Requiring plaintiff to move such a short distance for such a temporally-limited period of time, while implicating First Amendment concerns, in my view, this does so only barely.


And in the court's view the Park Service's action is consistent with the law which permits limited content neutral regulation of expression.

The court notes that other judges who have been faced with similar challenges by the plaintiffs in this suit have determined that plaintiffs' First Amendment rights have not been violated by portions of Lafayette Park.

Here, the court has reference to the cases of -- the names of the cases are Conception -- I'll spell the last name of this plaintiff -- P-i-c-c-i-o-t-t-o vs Donald Waddell, Civil Action Number 87-3290. This is a case that was decided by Judge Oberdorfer and one brought to the attention of the court by both the Government as well as Mr. Thomas.

The same plaintiff vs the United States, Civil Action Number 94-1935, a case decided by Judge Richey of this court.

And the same plaintiff vs Emanuel Juan, Civil Action 90-1261.

The court notes that each one of these cases, as I said, address similar issues. Obviously no case is the same, but some of the principles that are stated have applicability in each one of the cases and here, are all cases before the District Court.

It may very well be that this tolls the bell insofar as this court's decision right here right here and now will not -- will decide the case.


I must say that, you know, Mr. Thomas may wish to try to somehow take an appeal so that this can be decided by a higher court.

As I indicated, the other -- aside from believing that this, what I see as a relatively inconsequential move, requiring a movement of this vigil is not implicating or barely implicating First Amendment concerns, the court is of the view that it very well may, and probably would, disserve the public interest to issue this injunction.

First, the court simply does not believe that it has the competence to explore the fine points of what is reasonable to maintain peace and good order during these competing demonstrations.

The court does not have to blink at the reality that one of the demonstrators, I understand, is associated with the -- or is thought to be associated in some way with the KKK, and that there are very, very strong feelings against what that demonstration stands for by Shalom International, and indeed certainly on the public airways there's much talk about the potential for violence and disruption.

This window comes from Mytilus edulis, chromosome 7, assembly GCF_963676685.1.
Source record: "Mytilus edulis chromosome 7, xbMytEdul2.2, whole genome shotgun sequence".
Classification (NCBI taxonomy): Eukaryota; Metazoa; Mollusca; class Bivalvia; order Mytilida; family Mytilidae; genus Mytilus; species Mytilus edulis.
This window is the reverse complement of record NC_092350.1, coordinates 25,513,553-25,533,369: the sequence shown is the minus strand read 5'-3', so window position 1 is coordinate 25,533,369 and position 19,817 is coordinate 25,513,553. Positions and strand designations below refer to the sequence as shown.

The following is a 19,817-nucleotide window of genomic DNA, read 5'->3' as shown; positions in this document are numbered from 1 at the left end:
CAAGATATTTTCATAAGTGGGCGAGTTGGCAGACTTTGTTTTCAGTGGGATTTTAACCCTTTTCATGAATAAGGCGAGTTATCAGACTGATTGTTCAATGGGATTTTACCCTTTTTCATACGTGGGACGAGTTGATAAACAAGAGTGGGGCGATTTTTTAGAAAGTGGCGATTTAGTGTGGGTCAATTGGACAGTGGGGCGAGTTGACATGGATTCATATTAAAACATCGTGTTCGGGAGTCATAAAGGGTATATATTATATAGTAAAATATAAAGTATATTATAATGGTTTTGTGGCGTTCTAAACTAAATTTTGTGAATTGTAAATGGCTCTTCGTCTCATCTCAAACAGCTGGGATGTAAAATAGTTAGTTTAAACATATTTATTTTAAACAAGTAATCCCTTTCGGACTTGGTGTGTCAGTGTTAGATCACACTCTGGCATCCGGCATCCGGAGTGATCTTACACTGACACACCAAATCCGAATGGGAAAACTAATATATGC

The court frankly believes that it should give a certain amount of deference to the police expertise in the areas. And I must say I simply don't believe that it's appropriate for the court to place very much stock in Mr. Thomas's assessment of what is or is not reasonable under


the circumstances, which is not to criticize him for making the points which he's made, but I believe that the court should give some deference to the police authorities.

The court has also considered the plaintiff's position that this action by the Park Service is in violation of 36 CFR Section 1.5.

I believe that the section of that section that is applicable is found in subsection(b), which states that -- and I just quote here -- that, except in emergency situations, a closure designation, use, or activity, restriction, or condition, or the termination or relaxed section of such which is of a nature, magnitude, and duration that will result in a significant alteration in the public use pattern of the Park area, adversely affect the Park's natural esthetic, scenic or cultural values require a long-term or significant modificatiomodification in the resource management objectives of the unit or is of a highly controversial nature shall be published as rule making in the Federal Register.

And the court is of the view that this situation is simply not covered by this section that would require this activity of the partial closing to be first published in the Federal Register.

For these reasons, the application for a temporary restraining order is denied.

Good day.

(Proceedings concluded at 7:16 p.m.)


I, EDWARD N. HAWKINS, Official Court Reporter, certify that the foregoing pages are a correct transcript from the record of proceedings in the above-entitled matter.

Edward N. Hawkins, RMR